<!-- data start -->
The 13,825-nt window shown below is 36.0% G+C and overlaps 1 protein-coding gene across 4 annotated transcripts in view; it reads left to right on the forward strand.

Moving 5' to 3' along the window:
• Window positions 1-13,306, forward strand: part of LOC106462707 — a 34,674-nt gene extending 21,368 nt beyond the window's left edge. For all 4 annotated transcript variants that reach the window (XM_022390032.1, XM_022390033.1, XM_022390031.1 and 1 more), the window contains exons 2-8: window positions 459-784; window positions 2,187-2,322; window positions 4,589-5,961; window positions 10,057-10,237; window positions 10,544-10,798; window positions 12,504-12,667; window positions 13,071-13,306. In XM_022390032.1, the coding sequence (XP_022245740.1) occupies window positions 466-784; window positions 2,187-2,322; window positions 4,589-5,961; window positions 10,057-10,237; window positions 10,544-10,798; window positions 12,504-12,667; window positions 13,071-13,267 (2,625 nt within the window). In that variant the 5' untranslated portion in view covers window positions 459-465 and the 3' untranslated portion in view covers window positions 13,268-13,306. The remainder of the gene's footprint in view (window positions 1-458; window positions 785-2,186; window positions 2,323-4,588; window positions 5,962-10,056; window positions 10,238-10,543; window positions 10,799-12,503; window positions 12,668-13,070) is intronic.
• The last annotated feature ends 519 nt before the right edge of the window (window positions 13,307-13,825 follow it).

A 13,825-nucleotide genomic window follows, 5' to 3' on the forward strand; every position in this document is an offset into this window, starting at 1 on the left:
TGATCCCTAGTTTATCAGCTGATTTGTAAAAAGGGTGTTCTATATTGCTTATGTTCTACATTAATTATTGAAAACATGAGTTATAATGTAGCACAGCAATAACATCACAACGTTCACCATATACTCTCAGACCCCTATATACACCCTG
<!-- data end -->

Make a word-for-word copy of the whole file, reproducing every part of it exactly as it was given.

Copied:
The 13,825-nt window shown below is 36.0% G+C and overlaps 1 protein-coding gene across 4 annotated transcripts in view; it reads left to right on the forward strand.

Moving 5' to 3' along the window:
• Window positions 1-13,306, forward strand: part of LOC106462707 — a 34,674-nt gene extending 21,368 nt beyond the window's left edge. For all 4 annotated transcript variants that reach the window (XM_022390032.1, XM_022390033.1, XM_022390031.1 and 1 more), the window contains exons 2-8: window positions 459-784; window positions 2,187-2,322; window positions 4,589-5,961; window positions 10,057-10,237; window positions 10,544-10,798; window positions 12,504-12,667; window positions 13,071-13,306. In XM_022390032.1, the coding sequence (XP_022245740.1) occupies window positions 466-784; window positions 2,187-2,322; window positions 4,589-5,961; window positions 10,057-10,237; window positions 10,544-10,798; window positions 12,504-12,667; window positions 13,071-13,267 (2,625 nt within the window). In that variant the 5' untranslated portion in view covers window positions 459-465 and the 3' untranslated portion in view covers window positions 13,268-13,306. The remainder of the gene's footprint in view (window positions 1-458; window positions 785-2,186; window positions 2,323-4,588; window positions 5,962-10,056; window positions 10,238-10,543; window positions 10,799-12,503; window positions 12,668-13,070) is intronic.
• The last annotated feature ends 519 nt before the right edge of the window (window positions 13,307-13,825 follow it).

A 13,825-nucleotide genomic window follows, 5' to 3' on the forward strand; every position in this document is an offset into this window, starting at 1 on the left:
TGATCCCTAGTTTATCAGCTGATTTGTAAAAAGGGTGTTCTATATTGCTTATGTTCTACATTAATTATTGAAAACATGAGTTATAATGTAGCACAGCAATAACATCACAACGTTCACCATATACTCTCAGACCCCTATATACACCCTG